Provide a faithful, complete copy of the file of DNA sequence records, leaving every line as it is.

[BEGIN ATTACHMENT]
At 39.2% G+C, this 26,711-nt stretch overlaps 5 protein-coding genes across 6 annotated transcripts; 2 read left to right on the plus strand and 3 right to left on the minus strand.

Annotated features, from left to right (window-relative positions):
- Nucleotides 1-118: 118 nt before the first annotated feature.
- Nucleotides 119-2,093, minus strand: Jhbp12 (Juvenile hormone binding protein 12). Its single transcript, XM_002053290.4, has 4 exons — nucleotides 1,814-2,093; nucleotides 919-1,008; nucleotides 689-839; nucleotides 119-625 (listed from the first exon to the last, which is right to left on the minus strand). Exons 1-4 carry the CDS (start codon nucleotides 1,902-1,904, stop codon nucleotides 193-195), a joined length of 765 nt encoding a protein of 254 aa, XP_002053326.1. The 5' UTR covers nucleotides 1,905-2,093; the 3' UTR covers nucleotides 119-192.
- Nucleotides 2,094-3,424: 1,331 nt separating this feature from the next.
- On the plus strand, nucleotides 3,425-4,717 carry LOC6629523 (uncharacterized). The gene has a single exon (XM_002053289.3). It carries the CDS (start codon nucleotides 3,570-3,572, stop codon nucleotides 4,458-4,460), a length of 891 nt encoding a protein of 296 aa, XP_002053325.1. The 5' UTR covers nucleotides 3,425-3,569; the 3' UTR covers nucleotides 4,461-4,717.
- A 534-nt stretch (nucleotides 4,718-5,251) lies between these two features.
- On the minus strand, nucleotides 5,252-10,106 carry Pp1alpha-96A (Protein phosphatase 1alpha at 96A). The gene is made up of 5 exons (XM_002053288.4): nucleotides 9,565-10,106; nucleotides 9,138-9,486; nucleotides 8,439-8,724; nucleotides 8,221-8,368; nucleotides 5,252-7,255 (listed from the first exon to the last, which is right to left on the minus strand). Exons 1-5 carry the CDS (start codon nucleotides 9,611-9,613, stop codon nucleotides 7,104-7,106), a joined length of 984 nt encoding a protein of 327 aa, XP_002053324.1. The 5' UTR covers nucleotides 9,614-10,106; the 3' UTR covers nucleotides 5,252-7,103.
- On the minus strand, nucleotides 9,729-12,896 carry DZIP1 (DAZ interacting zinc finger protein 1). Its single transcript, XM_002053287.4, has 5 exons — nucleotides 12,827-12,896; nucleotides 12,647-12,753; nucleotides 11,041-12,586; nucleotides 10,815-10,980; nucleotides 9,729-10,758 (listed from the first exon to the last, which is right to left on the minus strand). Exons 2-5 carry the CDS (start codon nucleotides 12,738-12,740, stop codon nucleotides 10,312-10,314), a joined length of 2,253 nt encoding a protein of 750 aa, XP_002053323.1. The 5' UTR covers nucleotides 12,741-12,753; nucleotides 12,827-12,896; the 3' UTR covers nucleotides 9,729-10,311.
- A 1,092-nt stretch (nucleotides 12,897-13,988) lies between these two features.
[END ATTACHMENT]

At 39.2% G+C, this 26,711-nt stretch overlaps 5 protein-coding genes across 6 annotated transcripts; 2 read left to right on the plus strand and 3 right to left on the minus strand.

Annotated features, from left to right (window-relative positions):
- Nucleotides 1-118: 118 nt before the first annotated feature.
- Nucleotides 119-2,093, minus strand: Jhbp12 (Juvenile hormone binding protein 12). Its single transcript, XM_002053290.4, has 4 exons — nucleotides 1,814-2,093; nucleotides 919-1,008; nucleotides 689-839; nucleotides 119-625 (listed from the first exon to the last, which is right to left on the minus strand). Exons 1-4 carry the CDS (start codon nucleotides 1,902-1,904, stop codon nucleotides 193-195), a joined length of 765 nt encoding a protein of 254 aa, XP_002053326.1. The 5' UTR covers nucleotides 1,905-2,093; the 3' UTR covers nucleotides 119-192.
- Nucleotides 2,094-3,424: 1,331 nt separating this feature from the next.
- On the plus strand, nucleotides 3,425-4,717 carry LOC6629523 (uncharacterized). The gene has a single exon (XM_002053289.3). It carries the CDS (start codon nucleotides 3,570-3,572, stop codon nucleotides 4,458-4,460), a length of 891 nt encoding a protein of 296 aa, XP_002053325.1. The 5' UTR covers nucleotides 3,425-3,569; the 3' UTR covers nucleotides 4,461-4,717.
- A 534-nt stretch (nucleotides 4,718-5,251) lies between these two features.
- On the minus strand, nucleotides 5,252-10,106 carry Pp1alpha-96A (Protein phosphatase 1alpha at 96A). The gene is made up of 5 exons (XM_002053288.4): nucleotides 9,565-10,106; nucleotides 9,138-9,486; nucleotides 8,439-8,724; nucleotides 8,221-8,368; nucleotides 5,252-7,255 (listed from the first exon to the last, which is right to left on the minus strand). Exons 1-5 carry the CDS (start codon nucleotides 9,611-9,613, stop codon nucleotides 7,104-7,106), a joined length of 984 nt encoding a protein of 327 aa, XP_002053324.1. The 5' UTR covers nucleotides 9,614-10,106; the 3' UTR covers nucleotides 5,252-7,103.
- On the minus strand, nucleotides 9,729-12,896 carry DZIP1 (DAZ interacting zinc finger protein 1). Its single transcript, XM_002053287.4, has 5 exons — nucleotides 12,827-12,896; nucleotides 12,647-12,753; nucleotides 11,041-12,586; nucleotides 10,815-10,980; nucleotides 9,729-10,758 (listed from the first exon to the last, which is right to left on the minus strand). Exons 2-5 carry the CDS (start codon nucleotides 12,738-12,740, stop codon nucleotides 10,312-10,314), a joined length of 2,253 nt encoding a protein of 750 aa, XP_002053323.1. The 5' UTR covers nucleotides 12,741-12,753; nucleotides 12,827-12,896; the 3' UTR covers nucleotides 9,729-10,311.
- A 1,092-nt stretch (nucleotides 12,897-13,988) lies between these two features.